Vacation-Inspired-Blogalicious Idea #1: 
Being Outdoors is Good For Children and Other Living Things

Richard Louv's book Last Child in the Woods describes what he terms "Nature Deficit Disorder." It fairly well horrified me with its descriptions of the how kids these days have very little unstructured playtime, and even less exposure to untamed nature. According to Louv, we have scheduled them within an inch of their imaginations, and some suburban housing developments even have rules that kids can't climb the trees!

Louv's thesis made me feel fortunate to have grown up getting muddy and stringy-haired in the garden, rubbing elbows (from my playpen) with our dairy goats (named for Richard Scary characters), and spending seemingly endless hours at the Rock Fort with Maria T in the woods near my house. (We were shocked and somewhat dismayed when our fort was dismantled and the huge stones repurposed in my mother's herb garden. Being in our late 20s by then, we tried to keep a stiff upper lip.)

Recently I had the pleasure of watching my niece and nephews (ages 10, 7, and 4), spend four days completely engaged in self-guided outdoor adventuring. At first, when we arrived at our mountainside cabin on a lake 20 miles from the nearest gas station or grocery store, they were excited to see a Nintendo system, and looked forward to hooking it up. (Nothing wrong with video games -- I hear they help with hand-eye coordination!) But, these are kids raised on visits to the Bison Range and trips into the mountains "looking for bear tracks."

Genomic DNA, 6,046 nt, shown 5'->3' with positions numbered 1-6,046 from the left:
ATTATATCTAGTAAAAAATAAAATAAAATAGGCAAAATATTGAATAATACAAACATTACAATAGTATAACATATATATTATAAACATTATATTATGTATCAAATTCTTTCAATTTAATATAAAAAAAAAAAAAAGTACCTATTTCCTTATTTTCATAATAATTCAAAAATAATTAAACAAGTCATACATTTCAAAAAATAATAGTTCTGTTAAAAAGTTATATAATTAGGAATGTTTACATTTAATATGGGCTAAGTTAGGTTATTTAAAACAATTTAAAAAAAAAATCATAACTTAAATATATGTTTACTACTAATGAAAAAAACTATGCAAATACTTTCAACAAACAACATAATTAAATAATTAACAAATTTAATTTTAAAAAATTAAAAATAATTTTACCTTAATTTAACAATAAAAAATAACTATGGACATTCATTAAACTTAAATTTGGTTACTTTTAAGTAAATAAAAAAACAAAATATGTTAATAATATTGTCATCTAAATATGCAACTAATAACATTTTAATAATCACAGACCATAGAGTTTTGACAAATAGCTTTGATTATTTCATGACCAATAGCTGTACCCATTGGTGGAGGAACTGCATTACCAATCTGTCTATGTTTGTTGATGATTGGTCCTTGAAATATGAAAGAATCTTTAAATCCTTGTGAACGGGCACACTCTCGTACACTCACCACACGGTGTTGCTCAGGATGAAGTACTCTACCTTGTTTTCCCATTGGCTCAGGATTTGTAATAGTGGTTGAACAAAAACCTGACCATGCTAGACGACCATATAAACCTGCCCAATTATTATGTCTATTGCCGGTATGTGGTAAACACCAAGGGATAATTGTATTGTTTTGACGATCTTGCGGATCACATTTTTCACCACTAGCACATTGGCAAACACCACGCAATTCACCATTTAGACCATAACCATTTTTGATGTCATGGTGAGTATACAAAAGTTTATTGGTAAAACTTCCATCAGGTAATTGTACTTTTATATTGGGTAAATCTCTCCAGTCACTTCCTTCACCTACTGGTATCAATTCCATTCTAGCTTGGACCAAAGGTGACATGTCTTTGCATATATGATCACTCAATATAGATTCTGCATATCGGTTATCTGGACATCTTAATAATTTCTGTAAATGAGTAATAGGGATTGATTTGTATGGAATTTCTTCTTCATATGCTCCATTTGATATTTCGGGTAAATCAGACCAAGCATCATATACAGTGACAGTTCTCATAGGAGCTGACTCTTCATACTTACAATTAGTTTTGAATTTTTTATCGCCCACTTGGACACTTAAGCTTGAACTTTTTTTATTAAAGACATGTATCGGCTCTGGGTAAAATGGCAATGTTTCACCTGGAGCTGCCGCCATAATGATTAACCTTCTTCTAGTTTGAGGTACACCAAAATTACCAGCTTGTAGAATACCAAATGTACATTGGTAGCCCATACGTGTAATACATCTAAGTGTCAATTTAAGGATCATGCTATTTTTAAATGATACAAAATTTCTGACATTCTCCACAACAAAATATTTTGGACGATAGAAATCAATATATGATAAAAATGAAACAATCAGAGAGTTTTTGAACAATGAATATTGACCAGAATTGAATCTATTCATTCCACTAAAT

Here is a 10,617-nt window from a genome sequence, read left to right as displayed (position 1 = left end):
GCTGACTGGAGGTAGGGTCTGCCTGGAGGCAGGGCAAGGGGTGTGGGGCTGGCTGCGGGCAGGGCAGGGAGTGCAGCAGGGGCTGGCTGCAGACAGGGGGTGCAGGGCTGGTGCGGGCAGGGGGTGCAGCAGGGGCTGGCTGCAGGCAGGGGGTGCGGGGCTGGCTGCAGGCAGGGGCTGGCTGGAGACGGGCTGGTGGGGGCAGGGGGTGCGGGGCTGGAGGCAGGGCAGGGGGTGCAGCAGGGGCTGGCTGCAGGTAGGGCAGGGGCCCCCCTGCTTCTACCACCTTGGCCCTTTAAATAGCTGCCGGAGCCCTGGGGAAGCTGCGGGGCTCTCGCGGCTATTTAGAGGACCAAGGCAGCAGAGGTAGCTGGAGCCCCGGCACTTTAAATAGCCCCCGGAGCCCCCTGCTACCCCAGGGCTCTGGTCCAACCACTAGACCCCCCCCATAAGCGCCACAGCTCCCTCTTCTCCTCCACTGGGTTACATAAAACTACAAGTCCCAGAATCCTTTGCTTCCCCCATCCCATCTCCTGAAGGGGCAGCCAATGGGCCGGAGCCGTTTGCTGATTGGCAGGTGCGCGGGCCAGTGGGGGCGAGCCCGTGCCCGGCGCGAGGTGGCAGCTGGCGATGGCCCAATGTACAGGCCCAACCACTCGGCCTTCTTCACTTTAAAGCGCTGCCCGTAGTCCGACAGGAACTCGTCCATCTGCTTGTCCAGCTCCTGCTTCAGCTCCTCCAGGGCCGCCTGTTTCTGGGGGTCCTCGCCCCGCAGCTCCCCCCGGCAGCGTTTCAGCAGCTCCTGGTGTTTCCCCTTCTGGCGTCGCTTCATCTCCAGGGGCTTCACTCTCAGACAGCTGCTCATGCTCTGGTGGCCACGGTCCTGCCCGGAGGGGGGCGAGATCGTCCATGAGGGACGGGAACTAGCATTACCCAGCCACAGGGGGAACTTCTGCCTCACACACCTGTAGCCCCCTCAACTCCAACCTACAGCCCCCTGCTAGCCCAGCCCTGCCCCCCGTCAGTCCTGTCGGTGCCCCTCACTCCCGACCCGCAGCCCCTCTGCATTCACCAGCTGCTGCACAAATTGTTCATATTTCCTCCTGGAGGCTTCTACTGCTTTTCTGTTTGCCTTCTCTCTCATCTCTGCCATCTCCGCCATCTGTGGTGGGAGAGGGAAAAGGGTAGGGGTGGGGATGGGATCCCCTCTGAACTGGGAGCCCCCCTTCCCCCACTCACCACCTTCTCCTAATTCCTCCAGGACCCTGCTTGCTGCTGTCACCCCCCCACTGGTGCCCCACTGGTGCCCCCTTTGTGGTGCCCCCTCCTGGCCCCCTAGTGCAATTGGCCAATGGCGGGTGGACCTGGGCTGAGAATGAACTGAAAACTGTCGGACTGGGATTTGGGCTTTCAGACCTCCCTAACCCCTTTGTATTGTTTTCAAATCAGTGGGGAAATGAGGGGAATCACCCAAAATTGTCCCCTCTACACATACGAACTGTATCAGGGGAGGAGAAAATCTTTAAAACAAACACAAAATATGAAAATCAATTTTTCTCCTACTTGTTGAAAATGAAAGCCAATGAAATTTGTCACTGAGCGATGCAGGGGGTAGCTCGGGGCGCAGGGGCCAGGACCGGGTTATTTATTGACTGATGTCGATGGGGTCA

Soon, tech-free interest captured their attention and didn't let go until the final frog had been caught, escaped, was caught again, and, finally, allowed to disappear into the muddy banks of his watery home. It was the Call of the Wild, in the form of bugs, muck, and freezing cold water, so tempting, yet so intimidatingly icy. If that weren't enough, Mother Nature spoiled us rotten one evening with a barrage of melon-ball-sized hail stones hammering down on our metal roof as we squealed with surprise and amazement. Someone, pinch us, please!

I am glad to report that, somewhere in western Montana, three precious children are being raised to know and love the woods, and handful of adults are refreshed by their own adventures in "the wild unknown country where I could not go wrong."

*Ah-ha! Turns out, the Blogger Vacation Aid is called "scheduling posts," and it is apparently quite a handy little device. Next time...

Wednesday, June 23, 2010

Ain't That (Fancy) Philanthropy

Giving, of all kinds, is über greene, since it regenerates both giver and receiver. As I settle in at KIG, I think I'll try to post weekly about particularly inspiring philanthropy and/or service work. Why not start with some of the most well-known philanthropists in the world?

 Photo: Bill & Melinda Gates Foundation
Melinda Gates with a newborn baby at Keleya Community Health Center, in Mali.

The Bill & Melinda Gates Foundation recently pledged $1.5-billion over the next five years to improve maternal and child health, family planning, and nutrition programs in poor countries. This is in keeping with the Foundation's history and mission to improve health conditions worldwide, and working to oppose hunger and extreme poverty. The pledged amount is about half what the organization gave away, total, in the year 2009.